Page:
Mesh Editing Tips

by GRAPHISOFT and lnagy · updated: 12.10.2003
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The following contain some useful tips about working with Mesh objects in ArchiCAD.

  1. When you click on a node of the Mesh polygon or one of its ridges on the Floor Plan, you can see its height value. As default, this is shown relative to the Basis Plane of the Mesh. When this option is used the height value of the node/ridge displayed here and its value displayed in the 3D Window may differ. For example, there is a Mesh placed with a base level of 2,0 meters above Project zero height, and there is a ridge in it 2,5 meters above the base level. If the height of the ridge is viewed on the Floor Plan, it will be seen as being 2,5 meters. In the 3D Window, however, its absolution height is shown, which in this case equals 4,5 meters. So a user might need to count a lot because different values need to be entered depending on whether the Mesh is edited on the Floor Plan or in the 3D Window. One simply solution to this is to switch the Mesh Point Height to be relative to the Project Zero height.
    Mesh-1.png
    This way the values displayed in the Floor Plan and the 3D Window will always be the same. Unfortunately, this setting is currently not preserved in ArchiCAD so you need to switch to Project Zero with each new edited Mesh Point.
    There is another solution to this problem. It is to always set the height of the Basis Plane to 0,00 meters; the height of the Project Zero. This way the height of any Mesh Point will be the same relative to the Basis Plane and to the Project Zero. In this case the height of the skirt of the Mesh should be set to a high enough value so it will extend lower than the lowest Mesh Point below zero. For example, if the lowest Mesh Point’s height value is -4,50 meters, then you should set the skirt height to 5,0 meters or so, so there will be some body of the Mesh even at its lowest height points.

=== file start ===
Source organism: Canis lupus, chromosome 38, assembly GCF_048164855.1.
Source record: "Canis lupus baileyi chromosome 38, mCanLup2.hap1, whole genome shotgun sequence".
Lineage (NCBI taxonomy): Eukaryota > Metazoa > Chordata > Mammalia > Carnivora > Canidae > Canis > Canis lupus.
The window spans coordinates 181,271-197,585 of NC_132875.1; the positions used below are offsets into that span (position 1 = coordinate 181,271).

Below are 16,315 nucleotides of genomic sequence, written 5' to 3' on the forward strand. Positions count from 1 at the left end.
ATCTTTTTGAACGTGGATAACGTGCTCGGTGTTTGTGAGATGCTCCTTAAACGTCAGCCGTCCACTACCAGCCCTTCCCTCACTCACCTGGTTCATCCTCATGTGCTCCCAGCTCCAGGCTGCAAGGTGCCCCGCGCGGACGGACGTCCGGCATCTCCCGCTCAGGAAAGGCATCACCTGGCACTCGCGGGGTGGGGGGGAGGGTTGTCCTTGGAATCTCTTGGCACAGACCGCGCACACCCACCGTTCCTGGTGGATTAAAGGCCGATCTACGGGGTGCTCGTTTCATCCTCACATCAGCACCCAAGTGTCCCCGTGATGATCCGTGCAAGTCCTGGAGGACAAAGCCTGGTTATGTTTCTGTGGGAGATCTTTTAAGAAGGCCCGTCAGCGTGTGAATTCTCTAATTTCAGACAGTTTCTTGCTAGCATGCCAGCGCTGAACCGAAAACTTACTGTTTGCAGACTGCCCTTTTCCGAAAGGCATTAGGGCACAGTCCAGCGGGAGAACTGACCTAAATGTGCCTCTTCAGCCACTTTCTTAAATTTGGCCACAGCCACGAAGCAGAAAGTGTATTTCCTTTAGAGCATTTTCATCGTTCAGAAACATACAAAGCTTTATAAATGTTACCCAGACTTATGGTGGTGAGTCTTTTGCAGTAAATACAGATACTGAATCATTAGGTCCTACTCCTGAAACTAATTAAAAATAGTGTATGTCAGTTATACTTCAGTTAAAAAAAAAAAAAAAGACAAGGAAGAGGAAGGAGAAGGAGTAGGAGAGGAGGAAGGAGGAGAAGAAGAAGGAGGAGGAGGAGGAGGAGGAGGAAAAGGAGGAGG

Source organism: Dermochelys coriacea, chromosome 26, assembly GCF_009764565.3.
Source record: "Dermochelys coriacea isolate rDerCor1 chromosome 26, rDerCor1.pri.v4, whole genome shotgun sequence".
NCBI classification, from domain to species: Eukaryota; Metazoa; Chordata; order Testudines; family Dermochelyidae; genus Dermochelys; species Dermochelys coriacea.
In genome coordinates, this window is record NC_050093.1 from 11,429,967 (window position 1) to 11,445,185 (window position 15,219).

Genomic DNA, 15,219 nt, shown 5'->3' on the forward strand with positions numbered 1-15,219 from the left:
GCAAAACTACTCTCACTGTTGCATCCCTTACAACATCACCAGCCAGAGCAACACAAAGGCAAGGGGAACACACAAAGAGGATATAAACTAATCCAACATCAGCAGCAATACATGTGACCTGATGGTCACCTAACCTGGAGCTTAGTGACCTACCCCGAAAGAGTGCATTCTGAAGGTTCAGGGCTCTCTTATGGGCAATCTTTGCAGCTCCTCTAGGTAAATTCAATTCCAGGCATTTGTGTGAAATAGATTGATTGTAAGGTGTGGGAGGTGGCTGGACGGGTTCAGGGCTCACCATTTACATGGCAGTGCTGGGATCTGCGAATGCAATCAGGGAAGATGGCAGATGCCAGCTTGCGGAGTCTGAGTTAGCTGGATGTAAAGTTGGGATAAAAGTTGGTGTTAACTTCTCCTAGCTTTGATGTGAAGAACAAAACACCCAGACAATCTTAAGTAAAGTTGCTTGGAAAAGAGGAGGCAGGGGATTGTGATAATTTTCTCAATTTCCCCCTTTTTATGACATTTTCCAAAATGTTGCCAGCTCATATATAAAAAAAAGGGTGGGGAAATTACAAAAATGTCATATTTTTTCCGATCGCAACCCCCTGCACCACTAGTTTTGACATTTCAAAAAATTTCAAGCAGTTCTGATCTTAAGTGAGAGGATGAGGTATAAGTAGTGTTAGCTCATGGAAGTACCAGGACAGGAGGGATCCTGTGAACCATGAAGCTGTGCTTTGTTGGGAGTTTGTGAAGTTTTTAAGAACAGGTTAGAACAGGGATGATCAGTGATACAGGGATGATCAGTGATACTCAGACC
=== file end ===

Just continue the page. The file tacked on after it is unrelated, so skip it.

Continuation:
2. It is a fast an effective way of creating terrains with the Mesh tool is to obtain a drawing from the surveyor with elevation lines shown on it. Using these elevation lines, one can draw the outline of the terrain with the Mesh tool. Then, one can SPACE-clicks each elevation line to create ridges in the terrain. Set the value in Tools\Magic wand Settings… to an appropriate value, so the resolution of the ridge lines will be what you need. Use the ‘No Surface Fitting’ item from the drop-down list in the appearing Dialog, as you will later set the height value of all Mesh Points. When you are finished creating the ridges, click on each one and set its height value. Make sure to check the ‘Apply to All’ checkbox, so all Mesh Points on that ridge will be changed to the entered height. After this, enter values for the remaining Mesh Points along the outline polygon of the Mesh.
  3. When using the above method in 2., very large Mesh objects might become created with hundreds or even thousands of Mesh Points. In such a case, there can be a technical peculiarity. ArchiCAD gets the data of the Mesh Points and tries to triangulate the surface from this. When Meshes contain lots of Mesh Points, the distribution of Mesh Points along a ridge can be such that it becomes mathematically impossible for the program to create certain surface triangles. In such a case, ArchiCAD will not be able to generate the 3D of the Mesh. The warning sign of this is when certain ridge lines of the Mesh disappear from the Floor Plan. As soon as you see this, you know that the triangulation of the surface was not successful along that ridge of the Mesh. In such a case you can select the Mesh, and cut it into smaller pieces (e.g. in half or in quarters). This way the number of Mesh Points in one Mesh will be decreased and there will be significantly higher chance of the program being able to find a way to correctly triangulate the surface of the Mesh.
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